Andrew Warshaw: World Cup was Africa’s last chance for long time

Andrew Warshaw

Now the vuvuzelas have been put away and South Africa is returning to some semblance of normality, attention will inevitably turn to if and when the African continent will stage the World Cup again.

Whilst the event matched or exceeded expectations both in terms of infrastructure and organisation, the reality is that  Africa will almost certainly have to wait at least a generation before it can again embrace the infectious colour and collective enthusiasm that have been hallmarks of the past month.

Image makeover is the expression Danny Jordaan, head of the World Cup organising committee, repeatedly used when discussing the global perception of South Africa’s ability to stage major sports events. In that respect, Jordaan has succeeded in his mission and should take enormous credit for what was a highly atmospheric and emotional tournament.

And so in a sense has FIFA President Sepp Blatter who, even a few hours before the ultimately atrocious final kicked off, was wallowing in self-promotion and making a passionate defence about the decision to take the World Cup to South Africa. He will know, however, that South Africa is a special case.

FIFA deliberately scrapped its World Cup rotation system in order to ensure Africa got its turn but when you look around the continent there are few other countries who have the organisational ability and economic stability to put on the same show. Egypt and Morocco are two, Algeria possibly, Nigeria unlikely, given the continual allegations of corruption and the state of the current national team.

Issa Hayatou, head of the African Football Confederation, is proud that Africa managed to convince the doubters it could organise the tournament but isn’t sure when it will have another turn. “I think South Africa, and Africa in general terms, has fulfilled its mission by organising the World Cup in this way,” Hayatou said. “It has certainly allowed many people to do away with their prejudices. This is something that makes us proud.”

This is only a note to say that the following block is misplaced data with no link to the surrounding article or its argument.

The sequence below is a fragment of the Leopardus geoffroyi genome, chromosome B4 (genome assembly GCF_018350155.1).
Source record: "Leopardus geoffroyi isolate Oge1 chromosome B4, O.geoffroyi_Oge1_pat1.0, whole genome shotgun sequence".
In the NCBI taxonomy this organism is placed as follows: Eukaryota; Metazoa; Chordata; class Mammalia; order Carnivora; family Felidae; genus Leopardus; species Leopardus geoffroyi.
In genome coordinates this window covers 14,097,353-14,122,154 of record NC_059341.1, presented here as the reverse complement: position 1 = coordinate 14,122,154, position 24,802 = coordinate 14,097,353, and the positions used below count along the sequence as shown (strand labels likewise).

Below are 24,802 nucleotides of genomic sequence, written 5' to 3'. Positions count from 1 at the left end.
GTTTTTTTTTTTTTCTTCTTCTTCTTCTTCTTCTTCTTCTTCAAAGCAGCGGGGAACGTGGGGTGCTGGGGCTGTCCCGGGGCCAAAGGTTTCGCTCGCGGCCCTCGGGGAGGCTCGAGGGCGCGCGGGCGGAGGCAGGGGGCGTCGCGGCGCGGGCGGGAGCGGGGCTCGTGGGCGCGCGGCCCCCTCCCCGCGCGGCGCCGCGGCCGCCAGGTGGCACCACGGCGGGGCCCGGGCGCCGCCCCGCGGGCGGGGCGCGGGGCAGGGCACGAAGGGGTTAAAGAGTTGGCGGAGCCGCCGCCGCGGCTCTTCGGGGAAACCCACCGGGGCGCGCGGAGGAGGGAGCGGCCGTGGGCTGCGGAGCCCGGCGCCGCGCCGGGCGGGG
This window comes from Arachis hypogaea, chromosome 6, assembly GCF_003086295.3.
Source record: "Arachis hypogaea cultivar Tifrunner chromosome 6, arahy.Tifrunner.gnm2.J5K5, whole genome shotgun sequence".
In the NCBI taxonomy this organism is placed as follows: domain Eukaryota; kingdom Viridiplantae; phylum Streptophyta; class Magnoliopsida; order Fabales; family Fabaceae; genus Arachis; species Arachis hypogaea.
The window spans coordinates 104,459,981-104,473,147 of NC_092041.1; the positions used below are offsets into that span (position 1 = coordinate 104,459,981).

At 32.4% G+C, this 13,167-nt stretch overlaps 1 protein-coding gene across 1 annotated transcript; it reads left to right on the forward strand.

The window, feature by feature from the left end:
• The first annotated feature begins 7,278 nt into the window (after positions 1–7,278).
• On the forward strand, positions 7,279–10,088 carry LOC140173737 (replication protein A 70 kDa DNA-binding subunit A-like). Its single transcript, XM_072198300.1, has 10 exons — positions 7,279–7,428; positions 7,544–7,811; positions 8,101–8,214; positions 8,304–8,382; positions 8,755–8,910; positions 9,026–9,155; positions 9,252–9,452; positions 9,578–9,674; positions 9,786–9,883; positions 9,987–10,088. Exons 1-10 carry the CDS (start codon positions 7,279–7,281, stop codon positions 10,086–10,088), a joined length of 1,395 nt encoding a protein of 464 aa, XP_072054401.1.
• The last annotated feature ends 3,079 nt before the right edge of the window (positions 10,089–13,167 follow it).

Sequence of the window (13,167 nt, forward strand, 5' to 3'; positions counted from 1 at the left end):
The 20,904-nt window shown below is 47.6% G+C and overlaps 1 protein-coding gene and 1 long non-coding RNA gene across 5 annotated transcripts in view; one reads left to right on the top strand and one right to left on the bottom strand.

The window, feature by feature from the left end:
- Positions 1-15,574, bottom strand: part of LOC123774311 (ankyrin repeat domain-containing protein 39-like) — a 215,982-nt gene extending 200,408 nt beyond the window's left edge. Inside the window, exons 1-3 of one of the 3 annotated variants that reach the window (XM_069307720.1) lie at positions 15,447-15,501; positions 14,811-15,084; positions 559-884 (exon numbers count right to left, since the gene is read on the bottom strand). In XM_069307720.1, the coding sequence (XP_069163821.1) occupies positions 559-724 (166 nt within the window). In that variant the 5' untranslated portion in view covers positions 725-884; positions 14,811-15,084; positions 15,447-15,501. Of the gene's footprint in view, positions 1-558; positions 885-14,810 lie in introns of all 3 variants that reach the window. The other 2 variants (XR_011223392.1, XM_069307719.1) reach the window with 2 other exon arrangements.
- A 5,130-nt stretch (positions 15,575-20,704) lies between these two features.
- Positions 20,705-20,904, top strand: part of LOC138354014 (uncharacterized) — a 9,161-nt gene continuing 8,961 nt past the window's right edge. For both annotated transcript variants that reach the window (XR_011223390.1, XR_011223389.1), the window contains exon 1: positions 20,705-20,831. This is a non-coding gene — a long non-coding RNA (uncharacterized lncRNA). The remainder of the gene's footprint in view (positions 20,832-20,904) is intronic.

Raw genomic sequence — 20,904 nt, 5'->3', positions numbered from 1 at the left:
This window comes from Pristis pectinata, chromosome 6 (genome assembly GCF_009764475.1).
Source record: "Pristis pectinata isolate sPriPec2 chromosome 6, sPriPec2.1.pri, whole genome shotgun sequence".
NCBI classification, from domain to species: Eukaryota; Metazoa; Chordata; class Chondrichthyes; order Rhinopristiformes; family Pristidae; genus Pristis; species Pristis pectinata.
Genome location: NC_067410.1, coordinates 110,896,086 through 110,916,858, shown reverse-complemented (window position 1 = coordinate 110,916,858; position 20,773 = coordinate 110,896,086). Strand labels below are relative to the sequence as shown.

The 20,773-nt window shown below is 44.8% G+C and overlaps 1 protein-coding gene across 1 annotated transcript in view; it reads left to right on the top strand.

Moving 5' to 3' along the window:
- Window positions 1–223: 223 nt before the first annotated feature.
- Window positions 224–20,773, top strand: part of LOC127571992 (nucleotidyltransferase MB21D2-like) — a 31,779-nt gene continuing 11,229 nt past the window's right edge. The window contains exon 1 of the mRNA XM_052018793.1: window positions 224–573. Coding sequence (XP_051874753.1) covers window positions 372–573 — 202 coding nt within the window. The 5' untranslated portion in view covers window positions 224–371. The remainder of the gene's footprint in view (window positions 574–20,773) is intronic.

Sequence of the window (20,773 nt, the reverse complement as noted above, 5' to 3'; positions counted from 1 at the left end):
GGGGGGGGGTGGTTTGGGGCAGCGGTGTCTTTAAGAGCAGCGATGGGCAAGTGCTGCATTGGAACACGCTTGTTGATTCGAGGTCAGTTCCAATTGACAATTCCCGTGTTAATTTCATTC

A major sticking point for Africa, however, is that joint hosting is virtually a non-starter, unlike in Europe where cross-border travel is part of everyday life. While 2026 is the absolute earliest the World Cup could return to Africa, even that must be questionable.

Hayatou himself has already cast doubts on the prospect of co-hosting, with so few African nations sharing a common currency. “It will be difficult to do,” he was quoted as saying in a local newspaper early on in the current tournament.

Then there are those performances on the pitch. Ghana may have been cheated out of a history-making semi-final spot but, with a record six entrants in the tournament, “should have done better” is the kindest school report that could be applied to Africa’s collective displays.

Far from re-hosting, Hayatou and his colleagues will now be anxious not to lose one of Africa’s regular five places when FIFA meets to decide the format for Brazil. Asian countries are likely to ramp up the pressure for more spots based on the displays of Japan and South Korea. So, with Brazil as hosts, are the South Americans, while CONCACAF which comprises North and Central America, will point to the efforts of the United States and Mexico.

In a way, what happens in South Africa from now on could define the continent’s future prospects just as much as the last month. Billions have been spent on six brand new World Cup stadiums, but will they end up wrecking South Africa’s economy or finding a new lease of life, even if mainly as rugby venues?

For all the razzmatazz over the past four weeks, the fact is that football in unemployment-wracked South Africa is not a high-paying spectator sport or one that attracts much sponsorship. Unless rugby ends up preventing a spate of white elephants, critics will be quick to question the true legacy of the World Cup on a sporting level.

And on a social and economic level whether, for all the admirable upgrading of facilities, the tournament really will have a lasting impact to go with so many warm memories or simply be seen in years to come as merely an expedient way of massaging FIFA’s ego.

Andrew Warshaw is a former sports editor of The European, the newspaper that broke the Bosman story in the 1990s, the most significant issue to shape professional football as we know it today. Before that, he worked for the Associated Press for 13 years in Geneva and London. He is now the chief football reporter for insideworldfootball